The Norwegian krone quickly strengthened once again on Friday and so did the market, since the rate-cut announcement came just before trading on the OSE opened. It means interest rates haven’t been this low in the central bank’s more than 200-year history. It’s as if the central bank made three separate cuts all in one go, getting the reaction desired but also reducing latitude for further market stimulus.
Banks urged to offer lending relief quickly
As the krone strengthened, from nearly NOK 12 against the US dollar on Thursday to around NOK 11 by early Friday afternoon, Norwegian banks were being urged to show social responsibility and lower lending rates for customers accordingly. Several banks had already lowered some home mortgage rates for first-time buyers by 0.4 percent, but otherwise were slow to respond, other than to quickly reduce interest paid on savings. Nor will lending rate reductions take effect until next month.
“It’s important that the banks show some social responsibility now,” Ragnar Torvik, an economics professor at the Norwegian University of Sciency and Technology (NTNU) in Trondheim, told state broadcaster NRK. “Many companies and bank customer are in a liquidity squeeze right now, and will be hit hard by interest rates when their incomes fall.” Tens of thousands of Norwegians being laid off have had to apply for temporary unemployment benefits, with the total soaring to more than 110,000 by the end of this week.
“Helping these people is the intention behind the interest rate cut from Norges Bank,” Torvik said.
Economy had ‘continued to worsen’
The central bank’s committee itself noted how “the situation in the Norwegian economy has continued to worsen” since rates were cut by a half-point last week. “The measures to contain the spread of the Corona virus have led to a number of businesses having to close or reduce their activities,” the committee stated in its press release Friday morning. “The negative impact on the world economy is intensifying,” and at that point, oil prices had fallen further.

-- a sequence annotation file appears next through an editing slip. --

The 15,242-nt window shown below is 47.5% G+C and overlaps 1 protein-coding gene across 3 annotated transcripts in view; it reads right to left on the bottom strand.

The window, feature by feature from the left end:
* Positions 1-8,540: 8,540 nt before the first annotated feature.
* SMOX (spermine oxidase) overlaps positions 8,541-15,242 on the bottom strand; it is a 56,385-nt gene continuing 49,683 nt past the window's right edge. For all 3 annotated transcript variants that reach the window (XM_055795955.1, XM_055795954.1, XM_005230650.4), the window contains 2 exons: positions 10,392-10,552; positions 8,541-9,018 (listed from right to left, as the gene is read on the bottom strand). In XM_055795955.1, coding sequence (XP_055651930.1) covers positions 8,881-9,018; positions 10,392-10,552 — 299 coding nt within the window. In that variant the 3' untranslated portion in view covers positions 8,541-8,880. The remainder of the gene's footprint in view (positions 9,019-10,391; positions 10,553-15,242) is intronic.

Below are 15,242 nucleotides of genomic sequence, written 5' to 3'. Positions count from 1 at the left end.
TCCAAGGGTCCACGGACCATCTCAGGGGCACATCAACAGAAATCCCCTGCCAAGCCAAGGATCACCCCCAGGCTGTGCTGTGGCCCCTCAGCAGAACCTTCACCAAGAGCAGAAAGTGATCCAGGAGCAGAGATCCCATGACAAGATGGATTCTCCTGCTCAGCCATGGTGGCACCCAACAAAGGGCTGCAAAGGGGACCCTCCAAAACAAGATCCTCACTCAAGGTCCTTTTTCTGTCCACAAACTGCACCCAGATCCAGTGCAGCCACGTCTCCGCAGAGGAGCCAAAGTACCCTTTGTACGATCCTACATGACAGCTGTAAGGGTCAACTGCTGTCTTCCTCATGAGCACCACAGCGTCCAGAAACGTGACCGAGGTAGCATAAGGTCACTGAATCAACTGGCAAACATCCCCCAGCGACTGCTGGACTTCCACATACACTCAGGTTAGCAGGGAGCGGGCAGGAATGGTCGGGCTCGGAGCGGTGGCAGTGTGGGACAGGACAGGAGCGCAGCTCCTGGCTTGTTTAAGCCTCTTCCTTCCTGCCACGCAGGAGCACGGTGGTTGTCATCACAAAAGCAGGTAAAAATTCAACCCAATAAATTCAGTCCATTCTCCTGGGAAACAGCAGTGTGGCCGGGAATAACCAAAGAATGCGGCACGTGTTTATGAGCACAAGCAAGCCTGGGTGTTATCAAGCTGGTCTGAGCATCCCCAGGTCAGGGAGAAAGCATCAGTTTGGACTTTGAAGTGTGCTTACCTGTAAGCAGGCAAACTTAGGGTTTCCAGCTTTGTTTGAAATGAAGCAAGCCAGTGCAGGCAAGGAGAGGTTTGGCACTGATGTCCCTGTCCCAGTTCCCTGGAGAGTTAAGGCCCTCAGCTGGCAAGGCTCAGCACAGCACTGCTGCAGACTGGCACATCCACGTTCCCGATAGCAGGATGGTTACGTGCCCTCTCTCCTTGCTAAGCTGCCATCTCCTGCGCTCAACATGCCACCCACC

“Norway has room for economic policy maneuvers,” the committee noted, along with citing the country’s “good welfare arrangements and solid banks.” Committee members confirmed earlier reassurances from various commentators, economists and political leaders that Norway is better equipped to tackle the Corona crisis than many other countries.
“We are essentially well-positioned to face the prevailing crisis,” the committee stated. “Lower borrowing costs for existing and new loans can make it easier for Norwegian enterprises to weather a difficult period. This can also help households facing reduced income.
“When the containment measures are scaled back and the situation returns to normal, low interest rates can support a faster rebound in activity,” the committee stated on a more optimistic note.
Signs of that were already apparent heading into the weekend, given the stock market rebound, while the price of Norway’s most important export product, North Sea crude oil, jumped back up over USD 30 a barrel, at least temporarily. The bank concluded by noting that its Monetary Policy and Financial Stability Committee “does not rule out that the policy rate may be reduced further,” raising the possibility that interest rates can come down to at least near zero.